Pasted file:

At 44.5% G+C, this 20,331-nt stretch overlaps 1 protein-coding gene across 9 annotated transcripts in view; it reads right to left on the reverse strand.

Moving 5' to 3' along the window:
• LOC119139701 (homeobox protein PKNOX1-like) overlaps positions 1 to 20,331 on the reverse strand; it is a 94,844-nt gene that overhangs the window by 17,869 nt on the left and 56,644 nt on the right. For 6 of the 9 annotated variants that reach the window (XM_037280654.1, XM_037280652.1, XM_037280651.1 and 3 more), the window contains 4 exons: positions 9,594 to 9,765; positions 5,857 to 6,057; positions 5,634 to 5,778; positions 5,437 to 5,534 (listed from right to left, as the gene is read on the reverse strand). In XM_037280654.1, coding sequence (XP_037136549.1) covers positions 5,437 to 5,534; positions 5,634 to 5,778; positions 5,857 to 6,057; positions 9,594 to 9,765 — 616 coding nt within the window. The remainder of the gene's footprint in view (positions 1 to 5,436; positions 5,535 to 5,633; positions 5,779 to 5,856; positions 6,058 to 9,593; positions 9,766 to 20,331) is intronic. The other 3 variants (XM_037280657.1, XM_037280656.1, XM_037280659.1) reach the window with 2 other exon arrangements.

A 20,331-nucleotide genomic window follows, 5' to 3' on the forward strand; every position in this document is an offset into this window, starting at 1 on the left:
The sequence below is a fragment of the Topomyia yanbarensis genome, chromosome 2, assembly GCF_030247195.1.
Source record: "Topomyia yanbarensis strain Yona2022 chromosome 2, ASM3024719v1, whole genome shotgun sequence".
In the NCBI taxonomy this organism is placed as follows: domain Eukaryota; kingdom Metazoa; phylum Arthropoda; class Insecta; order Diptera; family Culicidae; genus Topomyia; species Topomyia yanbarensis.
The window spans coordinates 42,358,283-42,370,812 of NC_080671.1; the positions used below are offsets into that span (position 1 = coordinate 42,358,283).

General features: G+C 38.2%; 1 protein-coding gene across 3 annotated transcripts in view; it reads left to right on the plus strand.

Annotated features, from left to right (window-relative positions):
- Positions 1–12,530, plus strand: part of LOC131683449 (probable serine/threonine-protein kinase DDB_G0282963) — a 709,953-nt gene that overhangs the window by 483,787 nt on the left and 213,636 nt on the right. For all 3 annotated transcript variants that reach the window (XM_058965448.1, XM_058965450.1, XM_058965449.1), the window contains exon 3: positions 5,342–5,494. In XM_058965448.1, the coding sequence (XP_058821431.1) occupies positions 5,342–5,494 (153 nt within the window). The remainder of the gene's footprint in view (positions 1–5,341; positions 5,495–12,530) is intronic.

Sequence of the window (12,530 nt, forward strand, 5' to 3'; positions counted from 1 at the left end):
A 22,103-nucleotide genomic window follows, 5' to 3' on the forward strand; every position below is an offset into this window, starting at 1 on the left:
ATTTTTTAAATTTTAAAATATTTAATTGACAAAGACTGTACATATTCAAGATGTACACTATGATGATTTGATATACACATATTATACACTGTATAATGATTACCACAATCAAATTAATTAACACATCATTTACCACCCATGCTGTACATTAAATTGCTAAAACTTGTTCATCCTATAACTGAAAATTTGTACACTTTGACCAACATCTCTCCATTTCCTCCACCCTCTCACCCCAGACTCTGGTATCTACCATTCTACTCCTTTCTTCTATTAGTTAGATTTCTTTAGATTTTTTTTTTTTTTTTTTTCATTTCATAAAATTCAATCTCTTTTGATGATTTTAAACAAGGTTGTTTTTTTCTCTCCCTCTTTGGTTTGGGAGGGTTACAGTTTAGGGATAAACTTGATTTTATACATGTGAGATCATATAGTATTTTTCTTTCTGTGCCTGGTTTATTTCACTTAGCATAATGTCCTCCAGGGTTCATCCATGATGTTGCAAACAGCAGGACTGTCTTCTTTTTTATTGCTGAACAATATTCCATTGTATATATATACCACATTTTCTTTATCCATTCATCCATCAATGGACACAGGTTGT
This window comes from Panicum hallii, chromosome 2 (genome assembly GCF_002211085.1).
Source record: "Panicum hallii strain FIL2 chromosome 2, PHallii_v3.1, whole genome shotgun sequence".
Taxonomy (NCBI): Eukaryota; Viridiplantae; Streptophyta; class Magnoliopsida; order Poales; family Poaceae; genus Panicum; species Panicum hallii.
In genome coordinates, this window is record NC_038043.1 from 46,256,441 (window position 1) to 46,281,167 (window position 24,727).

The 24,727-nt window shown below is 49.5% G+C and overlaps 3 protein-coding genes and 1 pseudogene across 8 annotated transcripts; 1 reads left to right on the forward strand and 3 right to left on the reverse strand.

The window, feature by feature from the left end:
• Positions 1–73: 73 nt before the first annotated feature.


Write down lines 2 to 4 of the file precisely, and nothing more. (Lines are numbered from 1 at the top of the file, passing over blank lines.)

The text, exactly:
Moving 5' to 3' along the window:
• LOC119139701 (homeobox protein PKNOX1-like) overlaps positions 1 to 20,331 on the reverse strand; it is a 94,844-nt gene that overhangs the window by 17,869 nt on the left and 56,644 nt on the right. For 6 of the 9 annotated variants that reach the window (XM_037280654.1, XM_037280652.1, XM_037280651.1 and 3 more), the window contains 4 exons: positions 9,594 to 9,765; positions 5,857 to 6,057; positions 5,634 to 5,778; positions 5,437 to 5,534 (listed from right to left, as the gene is read on the reverse strand). In XM_037280654.1, coding sequence (XP_037136549.1) covers positions 5,437 to 5,534; positions 5,634 to 5,778; positions 5,857 to 6,057; positions 9,594 to 9,765 — 616 coding nt within the window. The remainder of the gene's footprint in view (positions 1 to 5,436; positions 5,535 to 5,633; positions 5,779 to 5,856; positions 6,058 to 9,593; positions 9,766 to 20,331) is intronic. The other 3 variants (XM_037280657.1, XM_037280656.1, XM_037280659.1) reach the window with 2 other exon arrangements.

A 20,331-nucleotide genomic window follows, 5' to 3' on the forward strand; every position in this document is an offset into this window, starting at 1 on the left: